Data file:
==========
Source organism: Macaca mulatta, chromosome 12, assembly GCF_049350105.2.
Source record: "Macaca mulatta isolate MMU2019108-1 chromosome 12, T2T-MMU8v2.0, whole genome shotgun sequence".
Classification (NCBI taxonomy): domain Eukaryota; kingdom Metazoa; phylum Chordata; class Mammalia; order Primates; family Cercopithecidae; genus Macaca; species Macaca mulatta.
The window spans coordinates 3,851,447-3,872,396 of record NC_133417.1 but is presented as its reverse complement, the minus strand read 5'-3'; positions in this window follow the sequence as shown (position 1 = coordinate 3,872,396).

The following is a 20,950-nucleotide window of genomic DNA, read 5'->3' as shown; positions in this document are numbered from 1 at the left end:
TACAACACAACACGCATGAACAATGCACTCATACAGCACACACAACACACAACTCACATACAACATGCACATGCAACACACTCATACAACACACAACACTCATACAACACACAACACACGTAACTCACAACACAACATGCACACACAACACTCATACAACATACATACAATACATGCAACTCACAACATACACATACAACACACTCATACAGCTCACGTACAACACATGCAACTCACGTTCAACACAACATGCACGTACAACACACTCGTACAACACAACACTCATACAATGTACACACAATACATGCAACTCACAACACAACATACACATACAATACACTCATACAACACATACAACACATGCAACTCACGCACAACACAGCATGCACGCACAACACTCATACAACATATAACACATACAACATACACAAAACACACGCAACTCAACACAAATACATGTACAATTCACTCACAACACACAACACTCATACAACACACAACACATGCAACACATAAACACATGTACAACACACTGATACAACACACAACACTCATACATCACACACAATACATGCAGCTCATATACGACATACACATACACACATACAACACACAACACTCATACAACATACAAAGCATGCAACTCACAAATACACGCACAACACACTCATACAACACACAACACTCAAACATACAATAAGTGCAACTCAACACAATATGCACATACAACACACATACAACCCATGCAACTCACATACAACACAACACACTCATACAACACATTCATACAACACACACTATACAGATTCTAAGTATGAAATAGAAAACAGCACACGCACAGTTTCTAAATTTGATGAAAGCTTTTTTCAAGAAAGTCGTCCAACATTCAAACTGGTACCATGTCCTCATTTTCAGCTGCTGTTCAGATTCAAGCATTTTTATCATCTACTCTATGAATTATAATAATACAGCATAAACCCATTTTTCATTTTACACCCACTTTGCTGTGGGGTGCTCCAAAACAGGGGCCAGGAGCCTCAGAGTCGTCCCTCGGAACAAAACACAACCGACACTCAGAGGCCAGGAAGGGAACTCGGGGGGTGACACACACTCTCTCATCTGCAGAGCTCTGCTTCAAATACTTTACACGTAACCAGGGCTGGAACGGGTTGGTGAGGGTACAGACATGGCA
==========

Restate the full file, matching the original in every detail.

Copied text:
Source organism: Macaca mulatta, chromosome 12, assembly GCF_049350105.2.
Source record: "Macaca mulatta isolate MMU2019108-1 chromosome 12, T2T-MMU8v2.0, whole genome shotgun sequence".
Classification (NCBI taxonomy): domain Eukaryota; kingdom Metazoa; phylum Chordata; class Mammalia; order Primates; family Cercopithecidae; genus Macaca; species Macaca mulatta.
The window spans coordinates 3,851,447-3,872,396 of record NC_133417.1 but is presented as its reverse complement, the minus strand read 5'-3'; positions in this window follow the sequence as shown (position 1 = coordinate 3,872,396).

The following is a 20,950-nucleotide window of genomic DNA, read 5'->3' as shown; positions in this document are numbered from 1 at the left end:
TACAACACAACACGCATGAACAATGCACTCATACAGCACACACAACACACAACTCACATACAACATGCACATGCAACACACTCATACAACACACAACACTCATACAACACACAACACACGTAACTCACAACACAACATGCACACACAACACTCATACAACATACATACAATACATGCAACTCACAACATACACATACAACACACTCATACAGCTCACGTACAACACATGCAACTCACGTTCAACACAACATGCACGTACAACACACTCGTACAACACAACACTCATACAATGTACACACAATACATGCAACTCACAACACAACATACACATACAATACACTCATACAACACATACAACACATGCAACTCACGCACAACACAGCATGCACGCACAACACTCATACAACATATAACACATACAACATACACAAAACACACGCAACTCAACACAAATACATGTACAATTCACTCACAACACACAACACTCATACAACACACAACACATGCAACACATAAACACATGTACAACACACTGATACAACACACAACACTCATACATCACACACAATACATGCAGCTCATATACGACATACACATACACACATACAACACACAACACTCATACAACATACAAAGCATGCAACTCACAAATACACGCACAACACACTCATACAACACACAACACTCAAACATACAATAAGTGCAACTCAACACAATATGCACATACAACACACATACAACCCATGCAACTCACATACAACACAACACACTCATACAACACATTCATACAACACACACTATACAGATTCTAAGTATGAAATAGAAAACAGCACACGCACAGTTTCTAAATTTGATGAAAGCTTTTTTCAAGAAAGTCGTCCAACATTCAAACTGGTACCATGTCCTCATTTTCAGCTGCTGTTCAGATTCAAGCATTTTTATCATCTACTCTATGAATTATAATAATACAGCATAAACCCATTTTTCATTTTACACCCACTTTGCTGTGGGGTGCTCCAAAACAGGGGCCAGGAGCCTCAGAGTCGTCCCTCGGAACAAAACACAACCGACACTCAGAGGCCAGGAAGGGAACTCGGGGGGTGACACACACTCTCTCATCTGCAGAGCTCTGCTTCAAATACTTTACACGTAACCAGGGCTGGAACGGGTTGGTGAGGGTACAGACATGGCA